The Rise of the Premium Apartment Rental Market in the District of Columbia

Although the District of Columbia’s population is growing continuously since 2006, the city’s housing stock is growing at a slower rate (Figure 1). Since the Great Recession, this slower rate of annual growth in the housing stock is likely due in part to accelerating land and construction costs per square foot, the decreasing supply of available land lots, zoning, and the lack of preservation of family-sized housing units. Consequently, the city’s housing vacancy rate, which used to exceed 10 percent is currently approaching six percent (Figure 2). In other words, roughly 94 percent of the city’s housing units are occupied, whereas in earlier years it was closer to 90 percent. These factors have profound implications on how certain housing market sectors are evolving.

 Figure 1

Figure 1

Figure 2

Figure 2

 

 

 

 

 

 

 

 

When ranked among the states, the District of Columbia’s home ownership rate of 39.8 percent was the lowest in the nation as of the fourth quarter of 2017, according to the U.S. Census Bureau[1]. (New York and California had the next lowest rates of 51.1 and 55.1 percent, respectively.) One of the many reasons for this is likely the high cost of homes and home-ownership in the city. In 2000, half of the homes purchased in the city were priced below $178,250. But, with the median single-family home price nearly quadrupling by 2017, half of the homes purchased in the city were priced above $690,000, (Figure 3). On average, the median sale price for homes in the city increased 8.3 percent per year, while the consumer price index for the Washington area only grew on average by 2.3 percent a year over the same period.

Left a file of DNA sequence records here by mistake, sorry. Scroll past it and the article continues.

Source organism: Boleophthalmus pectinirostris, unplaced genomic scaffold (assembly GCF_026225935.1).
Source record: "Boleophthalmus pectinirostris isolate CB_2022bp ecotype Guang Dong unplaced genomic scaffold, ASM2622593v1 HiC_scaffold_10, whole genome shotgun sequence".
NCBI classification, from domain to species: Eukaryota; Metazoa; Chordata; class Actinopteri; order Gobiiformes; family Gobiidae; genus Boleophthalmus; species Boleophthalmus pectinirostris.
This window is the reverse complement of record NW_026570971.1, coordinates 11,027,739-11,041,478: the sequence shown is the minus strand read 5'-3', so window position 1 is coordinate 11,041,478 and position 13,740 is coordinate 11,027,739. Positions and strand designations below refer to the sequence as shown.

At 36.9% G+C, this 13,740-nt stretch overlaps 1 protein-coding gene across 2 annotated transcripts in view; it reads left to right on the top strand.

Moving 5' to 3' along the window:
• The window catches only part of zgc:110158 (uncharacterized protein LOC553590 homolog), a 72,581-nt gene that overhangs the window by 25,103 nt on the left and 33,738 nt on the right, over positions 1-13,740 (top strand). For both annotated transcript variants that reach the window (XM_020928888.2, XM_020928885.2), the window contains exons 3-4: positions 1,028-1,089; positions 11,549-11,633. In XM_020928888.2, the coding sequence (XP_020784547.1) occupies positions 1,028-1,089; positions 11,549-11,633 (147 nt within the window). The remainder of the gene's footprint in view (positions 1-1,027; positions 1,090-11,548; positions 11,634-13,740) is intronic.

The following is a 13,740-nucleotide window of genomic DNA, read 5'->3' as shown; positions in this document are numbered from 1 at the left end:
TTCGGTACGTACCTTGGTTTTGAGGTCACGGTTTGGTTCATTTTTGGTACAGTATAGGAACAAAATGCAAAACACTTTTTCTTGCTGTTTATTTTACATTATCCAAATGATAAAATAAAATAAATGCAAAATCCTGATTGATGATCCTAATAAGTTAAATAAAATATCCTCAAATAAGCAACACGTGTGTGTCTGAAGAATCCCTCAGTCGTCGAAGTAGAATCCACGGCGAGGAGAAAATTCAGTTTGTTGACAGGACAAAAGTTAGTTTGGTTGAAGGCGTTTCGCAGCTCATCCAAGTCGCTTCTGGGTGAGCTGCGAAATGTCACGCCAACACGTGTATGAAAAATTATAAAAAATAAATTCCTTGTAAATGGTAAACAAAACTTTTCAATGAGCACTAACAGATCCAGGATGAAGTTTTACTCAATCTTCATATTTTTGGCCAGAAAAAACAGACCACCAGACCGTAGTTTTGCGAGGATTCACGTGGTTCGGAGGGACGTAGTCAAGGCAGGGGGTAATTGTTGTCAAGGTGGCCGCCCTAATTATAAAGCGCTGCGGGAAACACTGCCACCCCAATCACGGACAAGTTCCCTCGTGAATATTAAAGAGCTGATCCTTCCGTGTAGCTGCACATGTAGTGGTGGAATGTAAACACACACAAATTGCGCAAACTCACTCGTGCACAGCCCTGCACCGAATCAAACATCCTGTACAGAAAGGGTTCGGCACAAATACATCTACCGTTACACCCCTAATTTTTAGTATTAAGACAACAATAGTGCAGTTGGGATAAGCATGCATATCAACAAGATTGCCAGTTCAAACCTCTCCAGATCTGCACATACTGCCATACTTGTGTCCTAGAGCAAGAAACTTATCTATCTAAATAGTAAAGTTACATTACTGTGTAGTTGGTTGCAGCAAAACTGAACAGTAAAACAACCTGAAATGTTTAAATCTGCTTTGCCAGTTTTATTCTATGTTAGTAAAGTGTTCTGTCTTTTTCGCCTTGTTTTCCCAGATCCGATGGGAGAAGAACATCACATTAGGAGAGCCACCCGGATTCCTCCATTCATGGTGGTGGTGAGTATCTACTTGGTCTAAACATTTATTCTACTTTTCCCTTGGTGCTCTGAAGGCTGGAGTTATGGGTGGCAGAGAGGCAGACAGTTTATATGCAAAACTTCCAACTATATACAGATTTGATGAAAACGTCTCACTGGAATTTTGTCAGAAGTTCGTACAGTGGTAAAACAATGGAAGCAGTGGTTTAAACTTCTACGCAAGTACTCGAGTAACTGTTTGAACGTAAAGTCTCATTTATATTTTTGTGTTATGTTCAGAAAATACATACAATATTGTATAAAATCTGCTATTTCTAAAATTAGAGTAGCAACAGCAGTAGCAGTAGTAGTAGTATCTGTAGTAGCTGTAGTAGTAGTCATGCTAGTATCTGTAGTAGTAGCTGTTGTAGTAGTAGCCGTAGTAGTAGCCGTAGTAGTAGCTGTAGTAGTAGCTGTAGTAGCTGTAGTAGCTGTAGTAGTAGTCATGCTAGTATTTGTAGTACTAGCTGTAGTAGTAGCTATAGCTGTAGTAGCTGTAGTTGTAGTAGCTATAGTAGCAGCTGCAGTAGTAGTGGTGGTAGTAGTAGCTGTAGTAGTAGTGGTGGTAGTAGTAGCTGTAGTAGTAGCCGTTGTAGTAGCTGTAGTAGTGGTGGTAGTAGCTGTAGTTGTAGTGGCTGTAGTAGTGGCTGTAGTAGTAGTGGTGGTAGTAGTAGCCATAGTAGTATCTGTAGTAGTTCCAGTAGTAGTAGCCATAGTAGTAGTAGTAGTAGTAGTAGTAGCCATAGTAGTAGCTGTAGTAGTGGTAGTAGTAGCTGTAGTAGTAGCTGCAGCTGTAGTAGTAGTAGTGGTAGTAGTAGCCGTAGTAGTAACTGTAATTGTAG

Figure 3

Figure 3

Additionally, the number of single-family home and condo sales have grown at an average annual rate of 4.9 percent between years 2009 and 2017 (MRIS[2]). But since the city’s population has increased by an average of 15,653 people (2.5 percent) every year since 2010 (U.S. Census Bureau), a key factor in the city’s robust residential development simply appears to be population growth. Home ownership rates and population levels between 2010 and 2017 are shown in Figure 4.

Figure 4

Figure 4

For the many residents who choose to avoid a down payment and closing costs of tens of thousands of dollars on the purchase of a new home in the city, renting is the preferred housing option. Between the years 2013 and 2017, the city added over 4,200 multifamily units per year on average, in premium buildings (Class A and Class B) alone, to help accommodate the growing population (Figure 5).

Figure 5

Figure 5

In 2017, the average effective rent for a one-bedroom apartment in the city was $2,184 and $1,834 for a studio apartment (Figure 6). And, while these rental rates may be unnerving to some, rental rates have generally grown over time in line with the area’s consumer price index, unlike the prices for newly purchased homes.

Figure 6

Figure 6